Landowners advised to negotiate better mast deals on renewal

Landowners have been urged to negotiate better deals on phone masts as operators push to ramp-up installations once the coronavirus lockdown is lifted.

Many owners with leases that began before the Electronic Communications Code was introduced in 2017 are being approached about renewals.

The code was part of the Digital Economy Act 2017 (see panel) and made it easier for operators to erect and extend mobile towers to fast-track infrastructure improvements.

See also: Environmental Land Management scheme – what we know so far

Electronic Communications Code 2017

  • Landowners may be compelled by law to allow masts to be sited on their property under new legislation
  • New laws will make it even more difficult for landowners to remove existing mast sites
  • New laws applying to mast sites are largely untested, but with the market almost saturated, operators are offering low rental fees
  • If a mast operator is offering a low rent, the landowner is entitled to paid-for professional advice to help reach an agreement
  • In cases of dispute, the mast operator is obliged to pay the site owner’s legal fees

But property consultants Galbraith warned that approaches often gave the impression there was no option but to agree to the operator’s proposals.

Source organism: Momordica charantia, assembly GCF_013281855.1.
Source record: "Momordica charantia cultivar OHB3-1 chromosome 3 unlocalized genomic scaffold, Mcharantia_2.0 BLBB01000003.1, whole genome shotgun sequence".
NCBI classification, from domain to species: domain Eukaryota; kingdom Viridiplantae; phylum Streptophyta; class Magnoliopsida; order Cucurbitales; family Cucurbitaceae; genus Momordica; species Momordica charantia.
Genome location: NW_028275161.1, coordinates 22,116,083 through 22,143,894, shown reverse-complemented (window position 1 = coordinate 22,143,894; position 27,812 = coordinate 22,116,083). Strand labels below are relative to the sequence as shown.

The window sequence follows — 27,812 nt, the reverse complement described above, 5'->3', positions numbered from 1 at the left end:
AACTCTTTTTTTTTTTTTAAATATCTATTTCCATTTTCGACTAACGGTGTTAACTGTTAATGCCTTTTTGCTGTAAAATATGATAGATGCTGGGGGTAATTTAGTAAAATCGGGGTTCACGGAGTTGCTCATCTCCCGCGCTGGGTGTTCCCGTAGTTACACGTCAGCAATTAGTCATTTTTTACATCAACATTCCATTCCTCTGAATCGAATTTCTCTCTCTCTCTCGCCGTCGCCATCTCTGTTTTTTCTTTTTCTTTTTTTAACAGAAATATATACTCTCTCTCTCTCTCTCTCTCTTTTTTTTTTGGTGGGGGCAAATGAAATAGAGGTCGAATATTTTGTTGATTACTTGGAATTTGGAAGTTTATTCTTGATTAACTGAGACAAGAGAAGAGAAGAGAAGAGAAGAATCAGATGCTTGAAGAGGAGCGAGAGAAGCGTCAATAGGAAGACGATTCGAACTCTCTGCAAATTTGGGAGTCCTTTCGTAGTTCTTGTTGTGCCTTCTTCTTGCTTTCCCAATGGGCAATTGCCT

“In many cases, the heads of terms proposed constitute a significant departure from the current lease,” explained Galbraith’s head of energy Mike Reid.

These can grant more rights than operators are legally entitled to under the code, and limit their potential liability, Mr Reid pointed out.

He urged landowners not to rush into signing new terms.

“Within many proposed lease renewal terms there isn’t any ability for the owner to review the site payment within the proposed agreement,” he warned.

As security of tenure is granted under the code, landowners could be signing up to agreements with no rights to review the site payment.

Landowners may also unwittingly waive rights to claim additional compensation for any losses caused by code rights, Mr Reid said.

He suggested far better terms could be agreed after negotiation, including increasing an operator’s financial proposals for the site.

It is possible to agree backdated rent reviews worth thousands of pounds in some cases under many existing leases, he added. 

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